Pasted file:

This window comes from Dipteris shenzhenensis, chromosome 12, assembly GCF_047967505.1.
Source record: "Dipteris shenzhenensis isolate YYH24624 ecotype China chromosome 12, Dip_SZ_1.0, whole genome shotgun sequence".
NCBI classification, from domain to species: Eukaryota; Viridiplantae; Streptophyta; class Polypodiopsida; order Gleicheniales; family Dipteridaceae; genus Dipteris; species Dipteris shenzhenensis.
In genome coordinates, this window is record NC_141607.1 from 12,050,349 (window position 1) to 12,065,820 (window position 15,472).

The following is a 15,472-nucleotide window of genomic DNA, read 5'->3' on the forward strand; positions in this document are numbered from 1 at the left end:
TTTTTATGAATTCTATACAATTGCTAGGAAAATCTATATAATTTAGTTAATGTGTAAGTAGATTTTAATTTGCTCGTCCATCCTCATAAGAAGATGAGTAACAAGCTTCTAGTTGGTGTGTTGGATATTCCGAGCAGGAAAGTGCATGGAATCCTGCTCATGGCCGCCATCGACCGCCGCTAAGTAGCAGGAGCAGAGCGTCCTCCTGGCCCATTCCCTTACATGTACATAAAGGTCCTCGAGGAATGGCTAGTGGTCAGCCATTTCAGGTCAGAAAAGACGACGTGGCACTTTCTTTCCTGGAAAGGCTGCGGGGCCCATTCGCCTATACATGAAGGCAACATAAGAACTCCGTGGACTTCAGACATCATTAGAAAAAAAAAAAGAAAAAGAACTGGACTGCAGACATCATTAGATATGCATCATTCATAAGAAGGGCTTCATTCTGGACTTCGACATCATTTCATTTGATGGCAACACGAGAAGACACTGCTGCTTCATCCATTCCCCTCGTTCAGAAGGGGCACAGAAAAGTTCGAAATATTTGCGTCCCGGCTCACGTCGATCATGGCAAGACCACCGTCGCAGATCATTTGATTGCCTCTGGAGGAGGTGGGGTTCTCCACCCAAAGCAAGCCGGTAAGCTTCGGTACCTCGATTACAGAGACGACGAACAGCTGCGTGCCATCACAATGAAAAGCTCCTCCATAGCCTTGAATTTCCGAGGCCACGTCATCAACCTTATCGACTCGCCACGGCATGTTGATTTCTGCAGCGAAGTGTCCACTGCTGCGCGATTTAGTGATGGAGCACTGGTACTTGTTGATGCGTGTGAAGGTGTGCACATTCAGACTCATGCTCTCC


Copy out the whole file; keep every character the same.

This window comes from Dipteris shenzhenensis, chromosome 12, assembly GCF_047967505.1.
Source record: "Dipteris shenzhenensis isolate YYH24624 ecotype China chromosome 12, Dip_SZ_1.0, whole genome shotgun sequence".
NCBI classification, from domain to species: Eukaryota; Viridiplantae; Streptophyta; class Polypodiopsida; order Gleicheniales; family Dipteridaceae; genus Dipteris; species Dipteris shenzhenensis.
In genome coordinates, this window is record NC_141607.1 from 12,050,349 (window position 1) to 12,065,820 (window position 15,472).

The following is a 15,472-nucleotide window of genomic DNA, read 5'->3' on the forward strand; positions in this document are numbered from 1 at the left end:
TTTTTATGAATTCTATACAATTGCTAGGAAAATCTATATAATTTAGTTAATGTGTAAGTAGATTTTAATTTGCTCGTCCATCCTCATAAGAAGATGAGTAACAAGCTTCTAGTTGGTGTGTTGGATATTCCGAGCAGGAAAGTGCATGGAATCCTGCTCATGGCCGCCATCGACCGCCGCTAAGTAGCAGGAGCAGAGCGTCCTCCTGGCCCATTCCCTTACATGTACATAAAGGTCCTCGAGGAATGGCTAGTGGTCAGCCATTTCAGGTCAGAAAAGACGACGTGGCACTTTCTTTCCTGGAAAGGCTGCGGGGCCCATTCGCCTATACATGAAGGCAACATAAGAACTCCGTGGACTTCAGACATCATTAGAAAAAAAAAAAGAAAAAGAACTGGACTGCAGACATCATTAGATATGCATCATTCATAAGAAGGGCTTCATTCTGGACTTCGACATCATTTCATTTGATGGCAACACGAGAAGACACTGCTGCTTCATCCATTCCCCTCGTTCAGAAGGGGCACAGAAAAGTTCGAAATATTTGCGTCCCGGCTCACGTCGATCATGGCAAGACCACCGTCGCAGATCATTTGATTGCCTCTGGAGGAGGTGGGGTTCTCCACCCAAAGCAAGCCGGTAAGCTTCGGTACCTCGATTACAGAGACGACGAACAGCTGCGTGCCATCACAATGAAAAGCTCCTCCATAGCCTTGAATTTCCGAGGCCACGTCATCAACCTTATCGACTCGCCACGGCATGTTGATTTCTGCAGCGAAGTGTCCACTGCTGCGCGATTTAGTGATGGAGCACTGGTACTTGTTGATGCGTGTGAAGGTGTGCACATTCAGACTCATGCTCTCC